Two riders winter fat biking at Cuyuna

Winter Fat Biking in Cuyuna

Scroll to Read
Image Caption
With 25 miles of groomed winter fat biking trails, Cuyuna is the Midwest's next big adventure destination /

Winter Fat Biking in Cuyuna

By Brian Fanelli

The Cuyuna iron mines went dormant in 1984, but over the past 10 years they've been reborn as some of the country's best mountain bike trails. And with 25 miles of winter-ready trails, Cuyuna is the Midwest's next big winter adventure destination.

The now-dormant iron ore mines at Cuyuna were once the region’s main economic engine, and in a roundabout way, they still are. Although the mines closed for good back in 1984—abandoned like so many other industrial sites across America during that time—over the past 10 years, something unexpected happened. Something magical. The mines were reborn as mountain bike trails and, once again, they beckoned people to Cuyuna.

The trails are busiest during summer, but according to Emily Smoak of Minneapolis, winter is the best time of year to ride. “It’s funny how you might think the best weather is warmer weather, but it’s not,” she says, describing a recent trip to Cuyuna. “I think the perfect weather would be 24 degrees and crisp blue skies.”

50 Miles of Winter Fat Biking Trails

More than 50 miles of Cuyuna’s flowing, mixed-difficulty singletrack trails are “groomed” for winter fat biking. If it’s your first time riding a fat bike on groomed trails, check out the beginner-friendly Galloping Goose Trail before testing your skills elsewhere. Formerly known as “Easy Street,” this 6-mile loop around Huntington Mine Lake is the perfect introduction for riders still getting familiar with the sport.

You won’t have any doubts about how Bobsled earned its name

More advanced riders often prefer the higher-difficulty trails found in the Yawkey Trail Unit, including the fan favorite, Bobsled. One of the most popular and talked-about trails at Cuyuna, Bobsled starts with a short but steep climb up the ridge overlooking Yawkey Mine Lake. Stop to take in the view from the top, then follow the trail into the woods for a breakneck-paced, berm-filled, adrenaline-fueled rocket ride back down to the bottom. Ride this trail with a fresh layer of snow on the ground, and you won’t have any doubts about how Bobsled earned its name.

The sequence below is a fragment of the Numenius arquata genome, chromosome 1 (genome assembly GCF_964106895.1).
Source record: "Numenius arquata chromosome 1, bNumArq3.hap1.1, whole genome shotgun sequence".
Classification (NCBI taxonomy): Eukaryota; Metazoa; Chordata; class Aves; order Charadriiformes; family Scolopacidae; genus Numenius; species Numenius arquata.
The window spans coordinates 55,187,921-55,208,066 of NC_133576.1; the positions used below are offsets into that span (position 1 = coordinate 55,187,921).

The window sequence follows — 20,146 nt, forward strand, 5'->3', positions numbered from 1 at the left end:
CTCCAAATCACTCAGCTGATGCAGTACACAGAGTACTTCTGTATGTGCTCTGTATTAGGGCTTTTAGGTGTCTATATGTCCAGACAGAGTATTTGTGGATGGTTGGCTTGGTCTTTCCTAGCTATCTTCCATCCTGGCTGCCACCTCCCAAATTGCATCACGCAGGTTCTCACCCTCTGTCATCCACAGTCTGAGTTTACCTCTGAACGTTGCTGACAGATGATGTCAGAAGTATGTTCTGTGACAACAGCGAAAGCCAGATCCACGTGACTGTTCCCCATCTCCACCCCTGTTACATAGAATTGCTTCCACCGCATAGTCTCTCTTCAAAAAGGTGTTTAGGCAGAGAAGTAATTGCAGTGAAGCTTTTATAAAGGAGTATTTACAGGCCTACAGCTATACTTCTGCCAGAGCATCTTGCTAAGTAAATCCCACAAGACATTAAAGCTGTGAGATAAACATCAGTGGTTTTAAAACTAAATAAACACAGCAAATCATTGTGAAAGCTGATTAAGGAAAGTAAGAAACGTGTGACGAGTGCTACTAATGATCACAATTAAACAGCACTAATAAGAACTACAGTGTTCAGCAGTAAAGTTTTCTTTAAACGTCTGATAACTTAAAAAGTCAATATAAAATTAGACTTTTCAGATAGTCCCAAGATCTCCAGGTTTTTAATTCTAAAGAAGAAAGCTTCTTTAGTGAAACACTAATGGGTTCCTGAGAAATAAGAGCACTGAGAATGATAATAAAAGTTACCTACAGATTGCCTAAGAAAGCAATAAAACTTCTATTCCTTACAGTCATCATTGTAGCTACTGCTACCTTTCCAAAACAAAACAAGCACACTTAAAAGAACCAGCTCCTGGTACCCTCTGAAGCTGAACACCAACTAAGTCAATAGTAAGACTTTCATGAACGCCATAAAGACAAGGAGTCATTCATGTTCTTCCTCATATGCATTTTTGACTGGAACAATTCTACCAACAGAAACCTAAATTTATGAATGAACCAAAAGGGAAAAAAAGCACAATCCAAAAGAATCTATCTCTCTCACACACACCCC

White-knuckled trails like Bobsled are outliers, though, according to Red Raven Bike Shop owner Patrick Stoffel. “I’d say about 80 percent of the trail system is pretty family friendly, and there isn’t really any way to accidentally ride a skill level you’re not ready for. It’s pretty clearly marked.”

More Things to Do Near Cuyuna

Like many other businesses in Crosby, Stoffel and his wife opened Red Raven Bike Shop & Cafe within the last 5 years. The shop joined more than a dozen other new businesses to open since the mountain bike trails came to town. Many of the formerly abandoned red brick storefronts downtown have been reborn, and there’s now a craft brewery, farm-to-table restaurant, wellness studio, tattoo parlor, bookstore and gift shop, among other things.

Crosby is also part of the Brainerd Lakes Area, a region known for charming downtowns, family-friendly resorts and lakes both large and small. Drive a few minutes in any direction and you'll find plenty of other highlights, including award winning 18-hole golf courses, art galleries, vintage and antique shops, boat rentals and charter launches.

Minnesota State Park yurt exterior in winter

At three Minnesota State Parks, you and up to six friends can stay in a yurt / @yayoubetcha

Where to Stay Around Cuyuna

One of the more eye-catching places to stay in Crosby is True North Basecamp, which has made a splash online with its endlessly Instagrammable “north woods industrial” rental cabins. Each of the six, 275-square-foot cabins at True North has one full- and three twin-sized beds, high-speed internet access, integrated USB charging ports, and temperature control for year-round comfort—the perfect blend of wilderness and Wi-Fi.

For a more rustic stay, book one of three Minnesota DNR yurts overlooking Yakwey Mine Lake. Built from a Spartan template of insulated canvas tents, wood floors and woodstoves, think of these yurts like winter camping lite: Similar to a true, backcountry experience, but with bunk beds, shelter and a wood stove to smooth out some of the more intimidating aspects of camping in the cold. Each yurt can house seven guests and, in true Minnesota Nice fashion, logs to feed the wood stove are complimentary all winter.

Brian Fanelli

Brian Fanelli is a Minneapolis-based writer. You can reliably find him browsing the sci-fi shelves in a local bookstore or biking one of Minnesota's spectacular trails.